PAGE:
About 60 years ago, The English Avenue neighborhood was known for being a central location for the leaders of the Civil Rights movement, including Martin Luther King, Jr. and his family. Since the 1970s, the neighborhood has been in decline, and it has since become a dangerous and difficult place to live.
In collaboration with WABE in Atlanta, I walked around English Avenue with one of its decades-long residents, born and raised.
30,000 people came to the Center for Civil and Human Rights in Atlanta this morning for the March for Our Lives. It was difficult to see the physical beginning or end of the march. How many blocks, how many miles did the crowd stretch, how big a footprint, how solid an impact, was made? In 845 other places on earth, similarly energized, angry, motivated groups of humans were also demanding their voices be heard.
Students marched. Students chanted. Students registered to vote. Thousands strong.
The city of Clarkston, not far from Atlanta, Georgia, is home to a phenomenally large population of refugees from around the world. In the last 25 years, it’s estimated that more than half of the population of about 8,000 people have migrated there from over 50 countries. With affordable housing, government programs, specialty grocery stores, and international churches, the city has been welcoming refugees officially and unofficially since the 1990s.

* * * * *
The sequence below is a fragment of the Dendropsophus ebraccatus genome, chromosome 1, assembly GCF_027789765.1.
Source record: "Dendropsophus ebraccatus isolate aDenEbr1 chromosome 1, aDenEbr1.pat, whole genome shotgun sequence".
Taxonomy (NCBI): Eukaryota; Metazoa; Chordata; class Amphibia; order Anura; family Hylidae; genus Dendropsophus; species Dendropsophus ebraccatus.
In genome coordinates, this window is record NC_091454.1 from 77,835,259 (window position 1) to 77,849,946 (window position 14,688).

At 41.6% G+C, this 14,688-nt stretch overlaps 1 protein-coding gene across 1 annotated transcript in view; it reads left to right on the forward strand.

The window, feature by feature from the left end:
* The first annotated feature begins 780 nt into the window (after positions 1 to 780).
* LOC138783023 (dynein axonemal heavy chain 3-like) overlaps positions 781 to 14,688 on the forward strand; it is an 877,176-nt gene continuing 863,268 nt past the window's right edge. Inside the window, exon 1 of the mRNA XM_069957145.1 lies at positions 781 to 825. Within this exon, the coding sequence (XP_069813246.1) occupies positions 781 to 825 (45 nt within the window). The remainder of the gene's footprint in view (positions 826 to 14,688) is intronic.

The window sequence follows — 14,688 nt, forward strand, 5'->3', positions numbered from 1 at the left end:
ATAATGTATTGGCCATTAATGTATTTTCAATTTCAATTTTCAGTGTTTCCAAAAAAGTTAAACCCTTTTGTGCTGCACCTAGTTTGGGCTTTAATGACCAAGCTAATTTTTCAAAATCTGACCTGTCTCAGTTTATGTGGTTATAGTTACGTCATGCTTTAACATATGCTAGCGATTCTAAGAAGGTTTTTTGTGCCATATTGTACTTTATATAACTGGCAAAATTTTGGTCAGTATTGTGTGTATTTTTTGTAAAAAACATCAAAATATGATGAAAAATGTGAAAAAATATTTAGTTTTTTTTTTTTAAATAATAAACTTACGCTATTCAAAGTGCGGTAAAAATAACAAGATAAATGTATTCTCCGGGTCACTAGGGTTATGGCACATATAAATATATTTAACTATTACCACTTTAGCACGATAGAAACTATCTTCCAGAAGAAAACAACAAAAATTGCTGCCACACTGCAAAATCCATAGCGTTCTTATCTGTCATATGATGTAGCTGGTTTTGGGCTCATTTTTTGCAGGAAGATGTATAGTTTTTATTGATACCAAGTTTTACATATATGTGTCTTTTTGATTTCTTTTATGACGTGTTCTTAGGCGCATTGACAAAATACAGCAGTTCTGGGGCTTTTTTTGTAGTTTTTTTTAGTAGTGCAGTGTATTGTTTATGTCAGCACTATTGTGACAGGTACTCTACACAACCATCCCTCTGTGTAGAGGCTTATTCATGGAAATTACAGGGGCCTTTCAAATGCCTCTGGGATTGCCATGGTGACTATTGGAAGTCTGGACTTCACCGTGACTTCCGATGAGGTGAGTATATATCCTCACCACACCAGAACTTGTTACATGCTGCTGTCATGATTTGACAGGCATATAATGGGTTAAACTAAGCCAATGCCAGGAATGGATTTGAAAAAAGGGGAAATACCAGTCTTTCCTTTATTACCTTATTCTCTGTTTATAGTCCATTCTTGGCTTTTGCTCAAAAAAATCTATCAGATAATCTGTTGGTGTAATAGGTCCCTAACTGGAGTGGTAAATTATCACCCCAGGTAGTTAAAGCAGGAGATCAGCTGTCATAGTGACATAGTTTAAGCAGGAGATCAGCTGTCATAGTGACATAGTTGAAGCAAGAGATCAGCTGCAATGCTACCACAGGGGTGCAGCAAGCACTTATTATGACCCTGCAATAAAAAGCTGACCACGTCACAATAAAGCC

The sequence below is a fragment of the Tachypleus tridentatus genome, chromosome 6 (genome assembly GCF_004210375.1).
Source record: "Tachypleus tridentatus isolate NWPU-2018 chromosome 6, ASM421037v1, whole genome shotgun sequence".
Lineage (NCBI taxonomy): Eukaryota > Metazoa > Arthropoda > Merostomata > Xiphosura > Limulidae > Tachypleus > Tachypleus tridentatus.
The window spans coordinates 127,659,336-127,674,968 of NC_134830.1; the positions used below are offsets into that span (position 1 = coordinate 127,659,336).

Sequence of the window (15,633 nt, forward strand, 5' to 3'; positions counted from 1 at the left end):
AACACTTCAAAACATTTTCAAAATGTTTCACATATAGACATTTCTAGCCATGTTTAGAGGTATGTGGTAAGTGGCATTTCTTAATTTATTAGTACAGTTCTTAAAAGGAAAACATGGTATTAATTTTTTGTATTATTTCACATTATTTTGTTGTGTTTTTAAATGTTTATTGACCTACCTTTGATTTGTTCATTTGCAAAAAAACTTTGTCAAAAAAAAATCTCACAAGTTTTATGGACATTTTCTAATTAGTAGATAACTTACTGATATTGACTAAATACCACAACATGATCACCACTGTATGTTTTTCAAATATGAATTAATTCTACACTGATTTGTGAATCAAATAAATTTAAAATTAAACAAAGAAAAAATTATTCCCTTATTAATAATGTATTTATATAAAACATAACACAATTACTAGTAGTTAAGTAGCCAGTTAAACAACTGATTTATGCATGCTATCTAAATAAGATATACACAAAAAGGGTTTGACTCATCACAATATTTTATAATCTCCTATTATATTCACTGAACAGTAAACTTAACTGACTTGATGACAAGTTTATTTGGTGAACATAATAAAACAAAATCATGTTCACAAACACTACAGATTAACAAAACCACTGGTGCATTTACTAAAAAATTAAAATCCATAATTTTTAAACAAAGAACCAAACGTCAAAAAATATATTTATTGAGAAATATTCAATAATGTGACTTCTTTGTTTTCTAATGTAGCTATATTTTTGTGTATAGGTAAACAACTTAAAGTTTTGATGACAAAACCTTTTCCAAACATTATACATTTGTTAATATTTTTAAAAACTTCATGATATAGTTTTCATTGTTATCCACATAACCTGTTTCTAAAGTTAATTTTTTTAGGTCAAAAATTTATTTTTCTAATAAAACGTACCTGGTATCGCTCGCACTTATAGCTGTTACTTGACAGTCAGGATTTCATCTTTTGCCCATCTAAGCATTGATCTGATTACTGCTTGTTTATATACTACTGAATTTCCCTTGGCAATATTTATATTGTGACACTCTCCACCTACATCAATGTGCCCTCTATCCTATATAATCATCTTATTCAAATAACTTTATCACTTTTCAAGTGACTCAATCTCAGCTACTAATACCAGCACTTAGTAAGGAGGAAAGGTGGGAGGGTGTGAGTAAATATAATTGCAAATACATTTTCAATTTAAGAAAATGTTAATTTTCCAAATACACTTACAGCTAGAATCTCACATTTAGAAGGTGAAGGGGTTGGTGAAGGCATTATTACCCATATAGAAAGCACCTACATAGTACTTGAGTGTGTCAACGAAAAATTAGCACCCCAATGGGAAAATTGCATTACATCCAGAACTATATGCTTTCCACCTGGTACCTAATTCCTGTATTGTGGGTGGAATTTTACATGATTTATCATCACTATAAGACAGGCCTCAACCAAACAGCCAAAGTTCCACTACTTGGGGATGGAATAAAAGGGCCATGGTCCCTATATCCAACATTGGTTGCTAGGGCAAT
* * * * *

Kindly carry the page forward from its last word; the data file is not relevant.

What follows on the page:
This is the Refugee Family Literacy Program in Clarkston. Downstairs is a preschool, and upstairs is an English as a Second Language program for the mothers of those preschoolers, all refugees, all non-native-English speakers. After their classes, the mothers and children come back together to engage in early literacy skills. The mothers and their kids sing songs, play games, and read books together.
The early years are incredibly influential. 90% of a child’s brain is formed in the first five years of life. A person with a strong early-childhood education is 17% more likely to graduate high school, and 20% more likely to stay out of jail. Refugee Family Literacy Program is working to give these families a boost in development that will affect their success in the rest of their lives.
In many African American communities, mental health issues have a history of being undertreated and underdiagnosed. According to the federal government’s Office of Minority Health, African Americans are 20% more likely to experience serious mental health problems than the general population, but less likely to seek treatment.
I worked on this story with reporter Leila Day for public radio station KALW in San Francisco.
I was lucky enough to go for a walk around the Mission in San Francisco with Alexander Murguia, 6th Poet Laureate of San Francisco, and Martina Castro, reporter for KALW Public Radio. He told us what the Mission was like when he was a young poet.